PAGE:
nep-upt New Economics Papers
on Utility Models and Prospect Theory
Issue of 2023‒07‒10
fifteen papers chosen by
Alexander Harin
Modern University for the Humanities

  1. Conditions for Extrapolating Differences in Consumption to Differences in Welfare By Wei Zhao; David M. Kaplan
  2. Exponential Utility Maximization in a Discrete Time Gaussian Framework By Yan Dolinsky; Or Zuk
  3. Optimal spending of a wealth fund in the discrete time life cycle model By Aase, Knut K.
  4. Context-Dependent Heterogeneous Preferences: A Comment on Barseghyan and Molinari (2023) By Matias D. Cattaneo; Xinwei Ma; Yusufcan Masatlioglu
  5. Rank-heterogeneous Preference Models for School Choice By Amel Awadelkarim; Arjun Seshadri; Itai Ashlagi; Irene Lo; Johan Ugander
  6. The Emergence of Economic Rationality of GPT By Yiting Chen; Tracy Xiao Liu; You Shan; Songfa Zhong
  7. Financial literacy, experimental preference measures and field behavior – A randomized educational intervention By Matthias Sutter; Michael Weyland; Anna Untertrifaller; Manuel Froitzheim; Sebastian O. Schneider
  8. What Are Reflexive Economic Agents? Position-Adjustment, SLAM, and Self-Organization By Davis, John B.;
  9. At Home versus in a Nursing Home: Long-term Care Settings and Marginal Utility By Bertrand Achou; Philippe De Donder; Franca Glenzer; Minjoon Lee; Marie-Louise Leroux
  10. Reaching an equilibrium of prices and holdings of goods through direct buying and selling By J. Deride; A. Jofr\'e; R. T. Rockafellar
  11. Optimal Market Making in the Chinese Stock Market: A Stochastic Control and Scenario Analysis By Shiqi Gong; Shuaiqiang Liu; Danny D. Sun
  12. Social Preferences: Fundamental Characteristics and Economic Consequences By Ernst Fehr; Gary Charness
  13. A theoretical model-based indirect estimation of the direct and cross price elasticities of demand for tourist goods and services By Asensi Descals-Tormo; Maria J. Murgui-García; Jose Ramon Ruiz-Tamari
  14. Revealed preferences for dynamically inconsistent models By Federico Echenique; Gerelt Tserenjigmid
  15. Uncertainty, risk, and capital growth By Segal, Gill; Shaliastovich, Ivan

  1. By: Wei Zhao (University of Missouri); David M. Kaplan (University of Missouri)
    Abstract: We characterize conditions under which a better consumption distribution implies higher utility. Specifically, when comparing two populations, we consider when one population's first-order stochastic dominance in consumption implies higher expected utility for each subpopulation of individuals who have the same utility function, compared to the corresponding subpopulation of the lower-consumption population. Although this implication seems natural and indeed holds in the familiar case where everyone has the same utility function (risk preferences), we first provide an example in which the opposite occurs: despite worse consumption, expected utility is higher in every subpopulation, essentially by trading consumption risk between subpopulations in ways that are Pareto-improving. We then show that higher expected utility results from higher consumption in different settings. First, we assume a fixed dependence structure (copula) between consumption and preferences, with independence as a special case. Second, viewing the two distributions as treated and untreated potential outcomes, we use the rank invariance assumption from the treatment effects literature, without any explicit restrictions on the consumption--preferences dependence structure. Given that empirical studies only learn about consumption differences, our results help make explicit when such differences can be interpreted as individuals being better off.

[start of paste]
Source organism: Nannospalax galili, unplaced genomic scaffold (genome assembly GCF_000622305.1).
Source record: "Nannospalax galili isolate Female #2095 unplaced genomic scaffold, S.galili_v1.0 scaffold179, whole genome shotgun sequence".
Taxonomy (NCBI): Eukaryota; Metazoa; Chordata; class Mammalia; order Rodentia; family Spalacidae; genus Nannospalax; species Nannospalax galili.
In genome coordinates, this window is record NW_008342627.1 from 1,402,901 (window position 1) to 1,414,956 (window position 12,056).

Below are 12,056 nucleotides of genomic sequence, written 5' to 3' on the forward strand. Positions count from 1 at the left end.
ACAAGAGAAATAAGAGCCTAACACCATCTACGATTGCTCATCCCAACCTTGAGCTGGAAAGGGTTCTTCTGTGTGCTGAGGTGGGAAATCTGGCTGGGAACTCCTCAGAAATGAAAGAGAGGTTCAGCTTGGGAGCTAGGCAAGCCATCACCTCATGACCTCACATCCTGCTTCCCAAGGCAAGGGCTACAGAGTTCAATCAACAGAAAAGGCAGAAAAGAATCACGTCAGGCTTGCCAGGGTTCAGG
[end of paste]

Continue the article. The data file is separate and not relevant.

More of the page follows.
Keywords: copula, first-order stochastic dominance, rank invariance, risk preferences
    JEL: C21 D39 D61
    Date: 2023–06
  2. By: Yan Dolinsky; Or Zuk
    Abstract: The aim of this short note is to present a solution to the discrete time exponential utility maximization problem in a case where the underlying asset has a multivariate normal distribution. In addition to the usual setting considered in Mathematical Finance, we also consider an investor who is informed about the risky asset's price changes with a delay. Our method of solution is based on the theory developed in [4] and guessing the optimal portfolio.
    Date: 2023–05
  3. By: Aase, Knut K. (Dept. of Business and Management Science, Norwegian School of Economics)
    Abstract: The paper analyses optimal spending of an endowment fund. We use the life cycle model for both expected utility and recursive utility in discrete time. First we find the optimal consumption and investment policies for both kinds of utility functions. This we apply to a sovereign wealth fund that invests broadly in the international financial markets. We demonstrate that the optimal spending rate, i.e., the consumption to wealth ratio, is significantly lower than the fund’s expected real rate of return. Using the expected return as the spending rate, implies that the fund’s value converges towards 0 with probability 1 and also in expectation, as time goes. For both kinds of long term convergence we find closed form threshold values. Spending below these values secures that the fund will last ”forever”. For reasonable values of the preference parameters, the optimal spending rate is demonstrated to satisfy these long term requirements.
    Keywords: Life cycle model; optimal spending rate; endowment funds; expected utility; recursive utility; risk aversion; EIS; consumption to wealth ratio; almost sure convergence; 1st mean convergence
    JEL: D51 D53 D90 E21 G10 G12
    Date: 2023–06–09
  4. By: Matias D. Cattaneo; Xinwei Ma; Yusufcan Masatlioglu